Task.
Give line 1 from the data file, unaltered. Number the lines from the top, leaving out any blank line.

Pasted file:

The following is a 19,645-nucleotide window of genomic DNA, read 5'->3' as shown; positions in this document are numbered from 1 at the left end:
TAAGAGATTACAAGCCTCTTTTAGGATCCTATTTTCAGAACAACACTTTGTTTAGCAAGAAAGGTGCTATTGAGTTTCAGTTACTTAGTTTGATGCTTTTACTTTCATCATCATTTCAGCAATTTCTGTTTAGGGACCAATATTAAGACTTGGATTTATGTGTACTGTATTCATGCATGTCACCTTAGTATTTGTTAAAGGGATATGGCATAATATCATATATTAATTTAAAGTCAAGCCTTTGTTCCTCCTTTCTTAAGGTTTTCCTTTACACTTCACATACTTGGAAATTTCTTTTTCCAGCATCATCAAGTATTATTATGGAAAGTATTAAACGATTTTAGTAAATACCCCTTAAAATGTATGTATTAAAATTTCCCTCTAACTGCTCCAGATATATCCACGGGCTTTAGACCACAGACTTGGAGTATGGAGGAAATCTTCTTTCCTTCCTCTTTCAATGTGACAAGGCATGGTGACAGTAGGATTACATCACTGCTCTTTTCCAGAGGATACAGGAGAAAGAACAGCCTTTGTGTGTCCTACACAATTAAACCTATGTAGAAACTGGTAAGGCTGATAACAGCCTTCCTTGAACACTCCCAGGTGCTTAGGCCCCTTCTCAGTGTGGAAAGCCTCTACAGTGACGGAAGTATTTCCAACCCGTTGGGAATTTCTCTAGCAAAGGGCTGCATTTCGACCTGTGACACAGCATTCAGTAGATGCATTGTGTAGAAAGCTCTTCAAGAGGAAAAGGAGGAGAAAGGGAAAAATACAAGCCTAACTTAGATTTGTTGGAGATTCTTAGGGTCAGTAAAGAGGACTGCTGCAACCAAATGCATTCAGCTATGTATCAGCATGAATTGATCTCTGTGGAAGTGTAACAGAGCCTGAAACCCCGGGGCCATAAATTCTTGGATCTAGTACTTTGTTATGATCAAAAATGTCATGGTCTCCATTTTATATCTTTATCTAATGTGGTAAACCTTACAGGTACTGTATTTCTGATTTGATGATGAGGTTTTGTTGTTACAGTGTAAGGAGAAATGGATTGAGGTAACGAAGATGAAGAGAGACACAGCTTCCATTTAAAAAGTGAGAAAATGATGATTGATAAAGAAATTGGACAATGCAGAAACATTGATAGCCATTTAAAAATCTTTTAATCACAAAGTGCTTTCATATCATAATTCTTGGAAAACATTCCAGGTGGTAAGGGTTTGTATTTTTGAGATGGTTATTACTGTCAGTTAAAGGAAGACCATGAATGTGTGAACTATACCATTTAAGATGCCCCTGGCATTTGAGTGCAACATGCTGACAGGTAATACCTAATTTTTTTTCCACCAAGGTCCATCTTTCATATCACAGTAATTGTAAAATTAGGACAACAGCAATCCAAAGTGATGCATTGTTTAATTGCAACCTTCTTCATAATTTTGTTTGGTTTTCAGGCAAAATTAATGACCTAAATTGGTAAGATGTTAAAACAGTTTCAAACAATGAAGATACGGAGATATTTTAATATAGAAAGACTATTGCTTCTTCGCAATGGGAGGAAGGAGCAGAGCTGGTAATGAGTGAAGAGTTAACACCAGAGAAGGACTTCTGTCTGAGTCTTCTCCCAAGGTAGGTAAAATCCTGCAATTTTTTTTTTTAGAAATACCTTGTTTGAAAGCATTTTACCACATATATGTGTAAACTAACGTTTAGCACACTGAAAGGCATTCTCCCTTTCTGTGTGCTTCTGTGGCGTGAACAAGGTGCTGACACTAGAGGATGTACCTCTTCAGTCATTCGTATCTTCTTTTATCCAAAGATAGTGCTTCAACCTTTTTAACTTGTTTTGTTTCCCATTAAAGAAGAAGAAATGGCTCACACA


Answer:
The following is a 19,645-nucleotide window of genomic DNA, read 5'->3' as shown; positions in this document are numbered from 1 at the left end: